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Pan Pan Girls in Postwar Japan

It's interesting how sometimes the smallest thing, something that is just mentioned in passing, can light a spark of interest that grows and grows. Last month I was reading a book that my brother had given me, Japrocksampler by the inimitable Julian Cope about post-war Japanese music, which has a great chapter at the beginning that gives a great background overview of Japan's journey from their self-imposed isolationist feudalism to their defeat in WWII to the MacArthur led recovery. No discussion of the occupation is complete without analyzing the impact that the young American GI's had on Japanese culture, which this book does in detail (particularly the influence of their music) but there is also a mention of a phenomenon I had never heard of yet which seemed totally obvious. Cope writes, "Young Japanese women known as pan-pan girls began to dress in the styles of modern Hollywood in the hope of enjoying a romantic liaison with a GI." I was intrigued by the idea of these Japanese women, in a country that was a complete economic wreck and where most still wore traditional peasant mompes, trying to emulate Hollywood fashions. Once I started researching pan pan girls I found out that they were basically amateur teenage prostitutes, completely different from the traditional geishas and completely new. This book, Japan & the Allied Occupation, gives a great description with photos of the time period and, in particular, Japanese prostitution. These photos all come from the book and were taken by the writer, John W. Bennett, when he was working in Japan as part of the American occupying force.

A slum on the outskirts of Tokyo- it's quite remarkable that only 60 years ago there were areas around Tokyo that looked like this. It was from there rural slums that pan pan girls came from.

A Tokyo slum.

Teenage pan pan girls in their Western fashions. Bennett says of them that they "were the direct result of the presence of GIs as sources of income and images of liberation." Even though their outfits were fashioned out of desperation, the quirkiness of their outfits is pretty amazing.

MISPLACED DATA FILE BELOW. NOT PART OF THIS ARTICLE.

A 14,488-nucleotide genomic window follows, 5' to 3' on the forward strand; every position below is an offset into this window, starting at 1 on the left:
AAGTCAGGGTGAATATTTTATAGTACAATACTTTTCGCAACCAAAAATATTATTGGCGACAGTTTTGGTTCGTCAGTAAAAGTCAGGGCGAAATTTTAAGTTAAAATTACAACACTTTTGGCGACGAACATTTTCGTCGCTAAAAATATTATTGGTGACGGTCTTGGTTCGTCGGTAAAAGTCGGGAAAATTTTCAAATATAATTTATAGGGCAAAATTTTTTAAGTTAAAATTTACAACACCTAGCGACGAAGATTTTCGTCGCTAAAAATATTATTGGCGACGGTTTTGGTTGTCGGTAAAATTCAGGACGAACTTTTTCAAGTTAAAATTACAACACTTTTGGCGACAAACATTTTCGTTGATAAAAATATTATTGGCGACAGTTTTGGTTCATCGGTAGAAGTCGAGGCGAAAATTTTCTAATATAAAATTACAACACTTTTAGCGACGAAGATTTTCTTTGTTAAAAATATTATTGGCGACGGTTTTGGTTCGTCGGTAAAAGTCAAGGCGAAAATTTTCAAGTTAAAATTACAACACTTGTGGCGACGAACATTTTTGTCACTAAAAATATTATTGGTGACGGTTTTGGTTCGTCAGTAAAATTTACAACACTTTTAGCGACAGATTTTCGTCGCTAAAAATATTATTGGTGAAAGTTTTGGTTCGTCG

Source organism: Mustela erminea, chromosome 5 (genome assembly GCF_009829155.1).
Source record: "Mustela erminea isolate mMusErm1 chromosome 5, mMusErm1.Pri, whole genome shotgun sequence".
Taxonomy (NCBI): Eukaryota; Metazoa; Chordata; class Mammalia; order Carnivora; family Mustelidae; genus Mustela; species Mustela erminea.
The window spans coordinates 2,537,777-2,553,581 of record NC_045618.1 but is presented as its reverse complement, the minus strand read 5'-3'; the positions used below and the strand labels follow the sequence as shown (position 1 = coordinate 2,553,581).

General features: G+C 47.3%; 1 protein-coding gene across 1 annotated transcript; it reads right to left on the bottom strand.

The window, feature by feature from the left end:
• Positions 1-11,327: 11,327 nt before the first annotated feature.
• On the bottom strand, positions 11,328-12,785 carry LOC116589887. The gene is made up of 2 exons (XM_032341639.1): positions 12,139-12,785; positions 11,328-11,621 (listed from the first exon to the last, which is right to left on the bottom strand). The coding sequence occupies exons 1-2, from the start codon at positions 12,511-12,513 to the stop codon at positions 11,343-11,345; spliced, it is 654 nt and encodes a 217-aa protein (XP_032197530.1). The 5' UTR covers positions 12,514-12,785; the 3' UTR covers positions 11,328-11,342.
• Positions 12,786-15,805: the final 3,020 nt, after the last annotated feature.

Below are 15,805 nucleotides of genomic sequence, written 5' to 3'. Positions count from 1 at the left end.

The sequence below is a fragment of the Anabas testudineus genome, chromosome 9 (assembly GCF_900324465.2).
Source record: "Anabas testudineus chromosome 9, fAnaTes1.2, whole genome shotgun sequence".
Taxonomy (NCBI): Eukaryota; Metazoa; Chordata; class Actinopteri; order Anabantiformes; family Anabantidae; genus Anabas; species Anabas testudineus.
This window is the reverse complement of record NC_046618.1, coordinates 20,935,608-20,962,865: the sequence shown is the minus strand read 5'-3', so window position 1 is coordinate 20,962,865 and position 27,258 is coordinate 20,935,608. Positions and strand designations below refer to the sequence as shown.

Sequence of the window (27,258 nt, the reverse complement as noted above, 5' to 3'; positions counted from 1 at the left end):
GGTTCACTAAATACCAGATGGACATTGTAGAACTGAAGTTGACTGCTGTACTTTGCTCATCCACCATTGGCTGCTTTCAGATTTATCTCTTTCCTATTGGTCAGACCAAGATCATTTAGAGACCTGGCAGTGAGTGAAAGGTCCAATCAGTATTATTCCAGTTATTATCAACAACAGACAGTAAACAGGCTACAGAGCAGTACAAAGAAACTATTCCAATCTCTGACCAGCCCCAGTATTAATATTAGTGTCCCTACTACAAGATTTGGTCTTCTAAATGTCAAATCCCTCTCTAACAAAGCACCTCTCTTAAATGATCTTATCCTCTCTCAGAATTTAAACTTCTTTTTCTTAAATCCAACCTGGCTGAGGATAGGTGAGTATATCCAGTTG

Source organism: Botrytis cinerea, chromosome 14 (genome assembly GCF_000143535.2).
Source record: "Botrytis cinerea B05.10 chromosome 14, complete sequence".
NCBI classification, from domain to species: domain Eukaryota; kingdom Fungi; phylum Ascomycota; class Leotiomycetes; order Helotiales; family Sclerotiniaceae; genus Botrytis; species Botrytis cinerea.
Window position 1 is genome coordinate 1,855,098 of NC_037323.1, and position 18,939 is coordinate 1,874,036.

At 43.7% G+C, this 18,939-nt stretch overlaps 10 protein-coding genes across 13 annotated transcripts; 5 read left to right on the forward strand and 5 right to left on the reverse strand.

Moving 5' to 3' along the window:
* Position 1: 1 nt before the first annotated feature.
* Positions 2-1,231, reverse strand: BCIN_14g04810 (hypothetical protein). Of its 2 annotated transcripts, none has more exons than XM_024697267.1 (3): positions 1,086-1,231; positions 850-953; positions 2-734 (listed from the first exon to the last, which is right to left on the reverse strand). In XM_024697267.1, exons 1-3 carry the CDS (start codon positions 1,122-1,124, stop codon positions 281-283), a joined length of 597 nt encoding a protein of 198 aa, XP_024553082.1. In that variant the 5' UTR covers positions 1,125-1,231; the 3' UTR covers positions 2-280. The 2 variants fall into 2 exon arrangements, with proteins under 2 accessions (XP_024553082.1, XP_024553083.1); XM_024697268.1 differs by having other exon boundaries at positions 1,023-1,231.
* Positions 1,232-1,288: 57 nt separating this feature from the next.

More pan pan girls, these ones more feminine with their printed frocks, ankle socks and sandals.

These were semi-professional prostitutes who worked around bars (most pan pan girls solicited around public transport stations or on the street). I love the combination of the Western wide trousers with traditional geta sandals.

More semi-professional prostitutes soliciting.

Some of the cheaper professional prostitutes- professional prostitutes all worked out of houses, so this would have been taken at one of the less expensive and less elaborate ones. These prostitutes were not trying to appeal to the GI's so retained their traditional outfits.

A traditional house of prostitution. The women here would be older and very different from the casual prostitution of the pan pan girls. Note the sign put up by the Army Military Police warning of VD.

Higher end prostitutes made up to look like geishas (who were more entertainers than prostitutes). The fabric on these kimonos is just gorgeous- I would love to see the colours on them.

I'm on the lookout for some firsthand accounts of what life was like for the pan pan girls- reading Bennett's account of the period was a great introduction, especially in the comparison of the different strata's of Japanese prostitution in the postwar period, but I want to find out more about the teenage prostitutes and their lives. This was from a journal entry of his from July 1949;
Now these girls are all teenage kids, runaways from farms or city homes, who are not bound by contract, and are in the business in an amateur way. It appears that all of them love the work, they are all highly motivated sexually, and go out for it in what can only be described as irrepressible girlish glee. You can see it on their faces--they eagerly come out in the best kimonos or dresses as soon as twilight falls, and compete with one another for the men, as if it were no different than picking up dates at the corner drug store in the states. What is behind the phenomenon is hard to say--something of the sort always existed in Japan--the pan pan or street girls are not new. But the magnitude and garishness of the present situation is unheard of. In Shinjuku alone there must be at least 3000 of these kids--this is no exaggeration.

Bennett now states that it was unlikely that they were gleeful about becoming prostitutes, but it is interesting to read his contemporary thoughts about the girls.

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